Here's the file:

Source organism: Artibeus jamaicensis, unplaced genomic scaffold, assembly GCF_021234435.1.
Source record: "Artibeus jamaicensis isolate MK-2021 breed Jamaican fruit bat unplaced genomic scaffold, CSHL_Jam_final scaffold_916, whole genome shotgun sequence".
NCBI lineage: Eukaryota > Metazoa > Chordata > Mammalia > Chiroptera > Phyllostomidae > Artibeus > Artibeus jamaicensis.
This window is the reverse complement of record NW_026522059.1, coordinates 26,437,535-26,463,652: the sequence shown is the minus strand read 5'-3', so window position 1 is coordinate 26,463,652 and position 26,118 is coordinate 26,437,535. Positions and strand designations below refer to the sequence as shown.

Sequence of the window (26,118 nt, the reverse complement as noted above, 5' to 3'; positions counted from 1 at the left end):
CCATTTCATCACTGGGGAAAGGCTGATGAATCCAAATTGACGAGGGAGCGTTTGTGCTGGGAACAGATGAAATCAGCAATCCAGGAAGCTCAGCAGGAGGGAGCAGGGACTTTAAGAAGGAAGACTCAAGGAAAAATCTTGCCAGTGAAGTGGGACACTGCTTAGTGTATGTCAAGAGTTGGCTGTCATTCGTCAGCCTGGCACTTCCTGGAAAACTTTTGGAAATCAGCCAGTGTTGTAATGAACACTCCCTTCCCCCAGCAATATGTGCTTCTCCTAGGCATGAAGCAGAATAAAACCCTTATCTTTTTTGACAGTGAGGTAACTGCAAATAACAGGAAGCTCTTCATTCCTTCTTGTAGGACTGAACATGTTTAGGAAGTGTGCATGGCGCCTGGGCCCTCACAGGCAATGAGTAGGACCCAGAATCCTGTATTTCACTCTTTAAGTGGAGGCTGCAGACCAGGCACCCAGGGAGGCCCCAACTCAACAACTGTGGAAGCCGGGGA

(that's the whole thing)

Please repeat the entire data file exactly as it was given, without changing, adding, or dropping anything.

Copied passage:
Source organism: Artibeus jamaicensis, unplaced genomic scaffold, assembly GCF_021234435.1.
Source record: "Artibeus jamaicensis isolate MK-2021 breed Jamaican fruit bat unplaced genomic scaffold, CSHL_Jam_final scaffold_916, whole genome shotgun sequence".
NCBI lineage: Eukaryota > Metazoa > Chordata > Mammalia > Chiroptera > Phyllostomidae > Artibeus > Artibeus jamaicensis.
This window is the reverse complement of record NW_026522059.1, coordinates 26,437,535-26,463,652: the sequence shown is the minus strand read 5'-3', so window position 1 is coordinate 26,463,652 and position 26,118 is coordinate 26,437,535. Positions and strand designations below refer to the sequence as shown.

Sequence of the window (26,118 nt, the reverse complement as noted above, 5' to 3'; positions counted from 1 at the left end):
CCATTTCATCACTGGGGAAAGGCTGATGAATCCAAATTGACGAGGGAGCGTTTGTGCTGGGAACAGATGAAATCAGCAATCCAGGAAGCTCAGCAGGAGGGAGCAGGGACTTTAAGAAGGAAGACTCAAGGAAAAATCTTGCCAGTGAAGTGGGACACTGCTTAGTGTATGTCAAGAGTTGGCTGTCATTCGTCAGCCTGGCACTTCCTGGAAAACTTTTGGAAATCAGCCAGTGTTGTAATGAACACTCCCTTCCCCCAGCAATATGTGCTTCTCCTAGGCATGAAGCAGAATAAAACCCTTATCTTTTTTGACAGTGAGGTAACTGCAAATAACAGGAAGCTCTTCATTCCTTCTTGTAGGACTGAACATGTTTAGGAAGTGTGCATGGCGCCTGGGCCCTCACAGGCAATGAGTAGGACCCAGAATCCTGTATTTCACTCTTTAAGTGGAGGCTGCAGACCAGGCACCCAGGGAGGCCCCAACTCAACAACTGTGGAAGCCGGGGA